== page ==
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Gains in fundraising can’t shake off the losses for female and minority founders in 2021

Significant increases in funding during 2021 put even bigger checks into the pockets of all early-stage founders. However, relative fundraising outcomes remain unbalanced for diverse teams.

Last year’s investment totals in startups—which exceeded $600B—made 2021 a record-breaking year for VCs and founders alike. Significant increases in funding, fueled by intense deal competition among investors, put even bigger checks into the pockets of all early-stage founders.

At face value, these gains in fundraising appear promising for early-stage founders; however, research suggests not all teams are benefiting equally. When looking at 2021 fundraising data, we shouldn’t let absolute gains mask relative disparities among founding teams. The record-setting cash flows in 2021 translated into more money for founders across the board; however, relative fundraising outcomes remain unbalanced for diverse teams.

Though VCs spent similar time on all-female and all-male decks, all-male teams raised an average of 33% more money than females. Click To Tweet

The gains don’t erase the losses for underrepresented founders

The good news is that VC engagement with all-female and minority founding teams is up—a lot!—when compared to 2020. Investors met with more all-female and diverse teams in 2021 than the year prior, with all-female teams clinching the most VC meetings out of any other group. All-female teams with no minorities increased from an average of 35 meetings in 2020 to 42 meetings in 2021. All-female teams with minority members saw the biggest gains, jumping from 26 meetings in 2020 to 67 meetings in 2021, marking a year-over-year (YOY) funding increase of over 1000%. (Note: This was the biggest increase in engagement seen across all demographics.)

 

 

But does “engagement” actually equal strong fundraising outcomes for underrepresented founders? The disappointing news is that this increased VC attention at the earlier stages of the fundraising process didn’t always translate into more funding. While all-female teams raised more money in 2021 than in 2020, they still raised 25% less than their all-male peers. Adding race into the mix reveals larger disparities. All-white teams raised 36% more money than diverse teams in 2021, which is a stark reversal from 2020 when diverse teams raised nearly 40% more money than their non-diverse peers.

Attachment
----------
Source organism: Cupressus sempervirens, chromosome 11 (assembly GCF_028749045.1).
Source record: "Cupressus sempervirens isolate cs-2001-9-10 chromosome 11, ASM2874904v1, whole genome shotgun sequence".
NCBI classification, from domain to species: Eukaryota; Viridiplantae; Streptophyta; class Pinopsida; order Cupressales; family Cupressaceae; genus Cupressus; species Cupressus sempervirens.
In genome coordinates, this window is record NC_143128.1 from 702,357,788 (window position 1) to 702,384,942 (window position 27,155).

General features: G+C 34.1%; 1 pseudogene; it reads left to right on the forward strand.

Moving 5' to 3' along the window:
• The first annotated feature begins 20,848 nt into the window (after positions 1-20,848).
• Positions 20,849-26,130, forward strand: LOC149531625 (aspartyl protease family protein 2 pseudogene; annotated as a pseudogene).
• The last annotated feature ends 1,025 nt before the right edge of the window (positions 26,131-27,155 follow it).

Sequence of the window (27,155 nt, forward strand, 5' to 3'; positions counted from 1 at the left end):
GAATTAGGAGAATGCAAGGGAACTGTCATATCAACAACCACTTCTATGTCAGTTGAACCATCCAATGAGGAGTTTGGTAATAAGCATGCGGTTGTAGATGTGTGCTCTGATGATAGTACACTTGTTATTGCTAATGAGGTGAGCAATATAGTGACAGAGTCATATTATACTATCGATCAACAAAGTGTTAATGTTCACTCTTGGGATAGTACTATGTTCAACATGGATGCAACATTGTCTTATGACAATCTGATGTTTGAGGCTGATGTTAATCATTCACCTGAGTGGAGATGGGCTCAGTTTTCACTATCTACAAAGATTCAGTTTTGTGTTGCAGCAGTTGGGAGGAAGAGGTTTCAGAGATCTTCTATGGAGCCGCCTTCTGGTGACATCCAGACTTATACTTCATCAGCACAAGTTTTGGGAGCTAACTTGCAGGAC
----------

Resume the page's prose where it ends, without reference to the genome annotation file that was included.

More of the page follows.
Data for all-female teams with minorities is even bleaker: All-female minority teams raised the least money out of all demographics, despite averaging 57% more meetings with VCs. They were the only demographic to average less than $1M per raise. When thinking about this ratio of meetings to the amount raised, I’m reminded of how Brooke Sinclair, CEO of Velourit, reacted to our data: these founders were simply stuck doing more work for less money.

The money raised doesn’t add up to the time spent

More gender and racial inequalities linger beneath the surface. For example, despite spending the least amount of time fundraising, all-male teams still raised the most money of all groups in 2021. When compared to all-female minority teams, who spent nearly the same amount of time fundraising, all-male teams raised twice the amount.